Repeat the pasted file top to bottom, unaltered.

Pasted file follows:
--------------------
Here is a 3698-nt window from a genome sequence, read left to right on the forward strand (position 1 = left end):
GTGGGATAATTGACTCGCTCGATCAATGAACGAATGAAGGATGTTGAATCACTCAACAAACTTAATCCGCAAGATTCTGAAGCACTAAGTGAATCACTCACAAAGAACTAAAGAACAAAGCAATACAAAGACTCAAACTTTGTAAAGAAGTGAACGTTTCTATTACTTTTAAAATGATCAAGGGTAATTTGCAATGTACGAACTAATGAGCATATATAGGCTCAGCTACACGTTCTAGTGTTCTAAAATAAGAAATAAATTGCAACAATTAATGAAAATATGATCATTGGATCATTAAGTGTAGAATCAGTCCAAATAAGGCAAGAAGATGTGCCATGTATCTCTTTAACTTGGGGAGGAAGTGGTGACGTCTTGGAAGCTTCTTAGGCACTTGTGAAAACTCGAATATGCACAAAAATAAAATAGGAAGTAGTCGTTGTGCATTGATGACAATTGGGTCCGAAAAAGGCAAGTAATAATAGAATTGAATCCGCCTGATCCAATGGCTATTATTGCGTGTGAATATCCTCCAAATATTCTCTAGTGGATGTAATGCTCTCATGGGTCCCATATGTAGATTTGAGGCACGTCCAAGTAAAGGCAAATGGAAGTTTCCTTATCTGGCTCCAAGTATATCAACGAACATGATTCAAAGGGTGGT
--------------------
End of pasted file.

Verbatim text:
Here is a 3698-nt window from a genome sequence, read left to right on the forward strand (position 1 = left end):
GTGGGATAATTGACTCGCTCGATCAATGAACGAATGAAGGATGTTGAATCACTCAACAAACTTAATCCGCAAGATTCTGAAGCACTAAGTGAATCACTCACAAAGAACTAAAGAACAAAGCAATACAAAGACTCAAACTTTGTAAAGAAGTGAACGTTTCTATTACTTTTAAAATGATCAAGGGTAATTTGCAATGTACGAACTAATGAGCATATATAGGCTCAGCTACACGTTCTAGTGTTCTAAAATAAGAAATAAATTGCAACAATTAATGAAAATATGATCATTGGATCATTAAGTGTAGAATCAGTCCAAATAAGGCAAGAAGATGTGCCATGTATCTCTTTAACTTGGGGAGGAAGTGGTGACGTCTTGGAAGCTTCTTAGGCACTTGTGAAAACTCGAATATGCACAAAAATAAAATAGGAAGTAGTCGTTGTGCATTGATGACAATTGGGTCCGAAAAAGGCAAGTAATAATAGAATTGAATCCGCCTGATCCAATGGCTATTATTGCGTGTGAATATCCTCCAAATATTCTCTAGTGGATGTAATGCTCTCATGGGTCCCATATGTAGATTTGAGGCACGTCCAAGTAAAGGCAAATGGAAGTTTCCTTATCTGGCTCCAAGTATATCAACGAACATGATTCAAAGGGTGGT